Verizon Wireless has set up shop in New York City this week to demonstrate LTE Multicast, a technique that’s designed to beam live TV feeds wirelessly to smartphones and tablets without gobbling up all of the wireless network’s bandwidth. Instead of delivering a bunch of bandwidth-eating unicast video streams, the multicast approach carves out a dedicated slice of the LTE spectrum to fit in a nailed-up stream of the live event that, in turn, can be captured by multiple devices that are connected to the cell site.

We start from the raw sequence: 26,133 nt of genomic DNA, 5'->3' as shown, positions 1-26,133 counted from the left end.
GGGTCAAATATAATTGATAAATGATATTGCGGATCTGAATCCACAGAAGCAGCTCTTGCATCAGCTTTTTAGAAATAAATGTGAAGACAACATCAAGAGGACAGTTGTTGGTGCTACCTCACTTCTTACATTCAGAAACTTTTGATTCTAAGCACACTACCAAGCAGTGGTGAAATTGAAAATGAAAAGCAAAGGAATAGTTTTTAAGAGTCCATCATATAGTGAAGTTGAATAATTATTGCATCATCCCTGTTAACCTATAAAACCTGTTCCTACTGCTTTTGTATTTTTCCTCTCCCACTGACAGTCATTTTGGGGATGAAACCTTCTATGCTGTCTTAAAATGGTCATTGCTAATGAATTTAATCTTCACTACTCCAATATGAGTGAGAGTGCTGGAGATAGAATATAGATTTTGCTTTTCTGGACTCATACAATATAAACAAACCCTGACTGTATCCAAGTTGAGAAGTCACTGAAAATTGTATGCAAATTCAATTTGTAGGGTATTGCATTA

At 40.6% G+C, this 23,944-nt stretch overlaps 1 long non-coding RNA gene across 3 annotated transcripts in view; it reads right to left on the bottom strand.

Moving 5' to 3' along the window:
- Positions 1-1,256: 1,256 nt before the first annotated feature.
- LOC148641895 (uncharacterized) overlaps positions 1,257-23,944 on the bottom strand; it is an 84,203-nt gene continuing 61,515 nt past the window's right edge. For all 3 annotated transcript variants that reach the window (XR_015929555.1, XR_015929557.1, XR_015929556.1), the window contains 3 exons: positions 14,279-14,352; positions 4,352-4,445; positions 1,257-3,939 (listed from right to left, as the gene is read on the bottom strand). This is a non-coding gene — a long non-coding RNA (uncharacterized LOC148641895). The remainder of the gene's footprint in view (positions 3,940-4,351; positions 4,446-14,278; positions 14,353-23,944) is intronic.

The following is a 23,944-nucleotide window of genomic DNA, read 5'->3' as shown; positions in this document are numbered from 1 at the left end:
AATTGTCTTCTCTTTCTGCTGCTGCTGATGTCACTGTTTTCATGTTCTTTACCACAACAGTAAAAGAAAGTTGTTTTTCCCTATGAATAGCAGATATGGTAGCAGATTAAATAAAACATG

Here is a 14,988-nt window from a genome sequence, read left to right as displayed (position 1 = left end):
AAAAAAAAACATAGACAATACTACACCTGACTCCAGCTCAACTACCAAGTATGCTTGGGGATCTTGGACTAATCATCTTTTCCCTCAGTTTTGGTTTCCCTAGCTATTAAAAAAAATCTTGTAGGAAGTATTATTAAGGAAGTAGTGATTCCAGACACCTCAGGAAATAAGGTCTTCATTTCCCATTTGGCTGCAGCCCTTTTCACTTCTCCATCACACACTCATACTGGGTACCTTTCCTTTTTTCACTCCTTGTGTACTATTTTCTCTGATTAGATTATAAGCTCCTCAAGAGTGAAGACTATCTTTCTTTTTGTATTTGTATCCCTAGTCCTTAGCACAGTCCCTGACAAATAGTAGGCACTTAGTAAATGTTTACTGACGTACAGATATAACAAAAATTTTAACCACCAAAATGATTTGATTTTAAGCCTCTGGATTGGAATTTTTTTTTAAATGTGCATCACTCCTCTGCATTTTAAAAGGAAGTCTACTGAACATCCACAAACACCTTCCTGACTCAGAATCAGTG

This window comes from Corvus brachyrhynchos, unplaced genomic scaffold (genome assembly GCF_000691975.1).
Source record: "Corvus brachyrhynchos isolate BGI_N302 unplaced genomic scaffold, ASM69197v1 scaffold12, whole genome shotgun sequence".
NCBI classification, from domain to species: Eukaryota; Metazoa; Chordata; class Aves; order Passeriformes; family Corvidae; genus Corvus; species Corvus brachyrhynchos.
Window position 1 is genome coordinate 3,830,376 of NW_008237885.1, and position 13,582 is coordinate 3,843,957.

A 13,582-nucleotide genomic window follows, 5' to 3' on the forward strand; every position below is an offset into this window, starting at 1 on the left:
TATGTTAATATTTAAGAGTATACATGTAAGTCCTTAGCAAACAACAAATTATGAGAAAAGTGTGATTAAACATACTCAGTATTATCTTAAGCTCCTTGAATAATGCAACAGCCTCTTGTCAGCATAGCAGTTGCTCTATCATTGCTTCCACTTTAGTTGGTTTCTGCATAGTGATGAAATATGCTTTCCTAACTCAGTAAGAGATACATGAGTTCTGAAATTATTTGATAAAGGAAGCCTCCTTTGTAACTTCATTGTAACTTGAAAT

As promised, Verizon Wireless is using the country’s marquee sports event, the Super Bowl, to show off its new LTE-broadcast technology. Verizon’s eventual plan is to turn its two-way LTE data networks into broadcast towers that can multicast simulcast video and other content to millions of phones and tablets. But before you get your hopes up too high, Verizon’s Super Bowl broadcast this year is going to be fairly limited. In fact, it’s limited to a single room: its remote “skybox” Bryant Park, NYC, on the other side of the Hudson River. Verizon isn’t broadcasting the Super Bowl in and around the environs of MetLife stadium. In fact, the NFL is blocking all live video streams of the game within the stadium itself due to the immense load video traffic would place on 3G, 4G and Wi-Fi networks in the arena.